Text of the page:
help identify any changes.
   E. Note what stimulus is being used when recording responses. Applied noxious
      stimuli must be adequate to the task but not excessive. Initial mild stimuli can
      include light pinch, dull pinprick, or light sternal rub. If these are unsuccessful at
      eliciting a pain response, pressure with a dull object to base of nailbed, stronger
      pinch (particularly in axilla), or sternal rub will be necessary to demonstrate the
      patient's best motor response.
   F. When responses are not symmetrical, use motor response of the best side for
      scoring GCS and note asymmetry as part of neurologic evaluation.
   G. Use of restraints or intubation of patient will make some observations less
      accurate. Be sure to note on chart if circumstances do not permit full verbal or
      motor evaluation.
   H. Remember that a patient who is totally without response will have a score
      of 3, not 0.

   I.   In small children, the GCS may be difficult or impossible to evaluate. Use an age-
        appropriate neurological assessment for small children. Children who are alert
        and appropriate should focus their eyes and follow your actions, respond to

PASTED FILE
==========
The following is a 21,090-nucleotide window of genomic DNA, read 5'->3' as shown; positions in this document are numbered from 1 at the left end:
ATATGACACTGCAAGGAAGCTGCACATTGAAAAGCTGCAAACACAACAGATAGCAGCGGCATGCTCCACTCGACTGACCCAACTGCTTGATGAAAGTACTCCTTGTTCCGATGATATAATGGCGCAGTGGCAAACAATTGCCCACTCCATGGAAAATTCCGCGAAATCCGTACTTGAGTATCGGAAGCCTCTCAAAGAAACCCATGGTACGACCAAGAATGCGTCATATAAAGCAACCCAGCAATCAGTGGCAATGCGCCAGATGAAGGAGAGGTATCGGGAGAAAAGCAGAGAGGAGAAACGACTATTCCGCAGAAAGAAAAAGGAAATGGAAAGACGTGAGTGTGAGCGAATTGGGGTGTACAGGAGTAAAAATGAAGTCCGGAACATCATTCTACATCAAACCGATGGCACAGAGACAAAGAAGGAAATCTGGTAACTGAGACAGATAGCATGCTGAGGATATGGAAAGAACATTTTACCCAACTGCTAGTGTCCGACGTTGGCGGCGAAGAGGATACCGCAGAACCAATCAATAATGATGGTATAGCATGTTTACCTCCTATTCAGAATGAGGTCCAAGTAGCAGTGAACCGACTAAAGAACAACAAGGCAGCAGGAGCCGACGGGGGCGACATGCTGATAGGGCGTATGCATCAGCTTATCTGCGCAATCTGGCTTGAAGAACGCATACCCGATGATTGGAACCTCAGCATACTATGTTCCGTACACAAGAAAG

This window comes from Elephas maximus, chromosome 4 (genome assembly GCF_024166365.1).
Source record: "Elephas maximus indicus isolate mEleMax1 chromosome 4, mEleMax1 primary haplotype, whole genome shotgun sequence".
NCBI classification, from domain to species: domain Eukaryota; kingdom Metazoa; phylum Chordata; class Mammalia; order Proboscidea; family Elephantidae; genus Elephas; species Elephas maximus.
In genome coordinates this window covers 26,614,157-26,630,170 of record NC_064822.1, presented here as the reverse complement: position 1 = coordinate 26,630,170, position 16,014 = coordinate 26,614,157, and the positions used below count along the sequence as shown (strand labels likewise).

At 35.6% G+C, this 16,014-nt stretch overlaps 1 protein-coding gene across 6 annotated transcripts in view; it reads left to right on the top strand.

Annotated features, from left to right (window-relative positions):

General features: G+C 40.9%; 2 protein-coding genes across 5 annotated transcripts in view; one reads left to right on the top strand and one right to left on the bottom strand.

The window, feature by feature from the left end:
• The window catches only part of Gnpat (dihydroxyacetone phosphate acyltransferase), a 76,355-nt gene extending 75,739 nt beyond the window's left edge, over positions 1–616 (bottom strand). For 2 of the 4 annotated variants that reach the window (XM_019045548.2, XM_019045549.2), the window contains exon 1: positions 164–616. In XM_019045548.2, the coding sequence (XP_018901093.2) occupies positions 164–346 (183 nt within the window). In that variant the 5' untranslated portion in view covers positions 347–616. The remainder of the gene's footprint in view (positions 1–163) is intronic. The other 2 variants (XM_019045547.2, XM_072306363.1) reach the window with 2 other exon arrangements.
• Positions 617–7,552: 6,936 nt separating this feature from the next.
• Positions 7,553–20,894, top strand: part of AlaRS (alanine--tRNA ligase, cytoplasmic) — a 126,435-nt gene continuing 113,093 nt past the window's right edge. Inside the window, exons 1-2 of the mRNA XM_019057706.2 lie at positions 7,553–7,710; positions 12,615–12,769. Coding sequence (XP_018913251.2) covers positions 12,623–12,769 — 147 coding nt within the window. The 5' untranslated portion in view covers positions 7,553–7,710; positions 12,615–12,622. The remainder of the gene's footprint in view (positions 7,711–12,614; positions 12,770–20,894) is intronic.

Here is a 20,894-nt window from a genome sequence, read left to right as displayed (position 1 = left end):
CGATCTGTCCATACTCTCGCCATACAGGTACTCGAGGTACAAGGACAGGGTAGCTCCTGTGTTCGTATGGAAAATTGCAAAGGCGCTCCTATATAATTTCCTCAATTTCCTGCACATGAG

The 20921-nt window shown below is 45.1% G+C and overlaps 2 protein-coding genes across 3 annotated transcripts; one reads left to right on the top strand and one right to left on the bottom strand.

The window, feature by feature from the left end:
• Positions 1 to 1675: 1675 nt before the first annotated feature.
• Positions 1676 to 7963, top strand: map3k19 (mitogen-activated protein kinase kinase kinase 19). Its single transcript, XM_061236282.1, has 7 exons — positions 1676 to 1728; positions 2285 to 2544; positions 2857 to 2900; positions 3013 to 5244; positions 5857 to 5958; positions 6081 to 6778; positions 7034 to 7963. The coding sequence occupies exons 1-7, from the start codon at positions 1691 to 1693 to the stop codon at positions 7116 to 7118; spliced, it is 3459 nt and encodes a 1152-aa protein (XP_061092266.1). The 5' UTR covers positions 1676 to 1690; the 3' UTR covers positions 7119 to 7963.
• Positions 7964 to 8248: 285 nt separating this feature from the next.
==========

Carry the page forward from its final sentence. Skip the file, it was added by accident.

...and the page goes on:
parents or caregivers, and use language and behavior appropriate to their age
        level. In addition, they should have normal muscle tone and a normal cry.
        Several observers should attempt to elicit a "best verbal response," to avoid over
        or underestimation of level of consciousness.




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                       PATIENT ASSESSMENT GUIDELINES
                      APPROACH TO DIFFICULT ASSESSMENTS

A. Background and Philosophy
   1. Common difficulties that the care provider encounters are communication barriers. The
      care provider frequently depends on effective communications in dealing with patient
      evaluations and treatment.
   2. Communication means more than the simple spoken word. Communication is the
      collaboration of ideas between individuals based on body position, affect, gestures,
      sounds, and sensory input. Communication occurs when the care provider palpates the
      fractured extremity and the patient moans in response to pain. Communication occurs
      when the care provider enters the patient’s residence and the patient’s body language
      suggests hostility. Communication also occurs when the care provider asks a question
      that evokes fear in the patient, creating a response of denial.
   3. The Approach to Difficult Assessments Protocol separates the communication barrier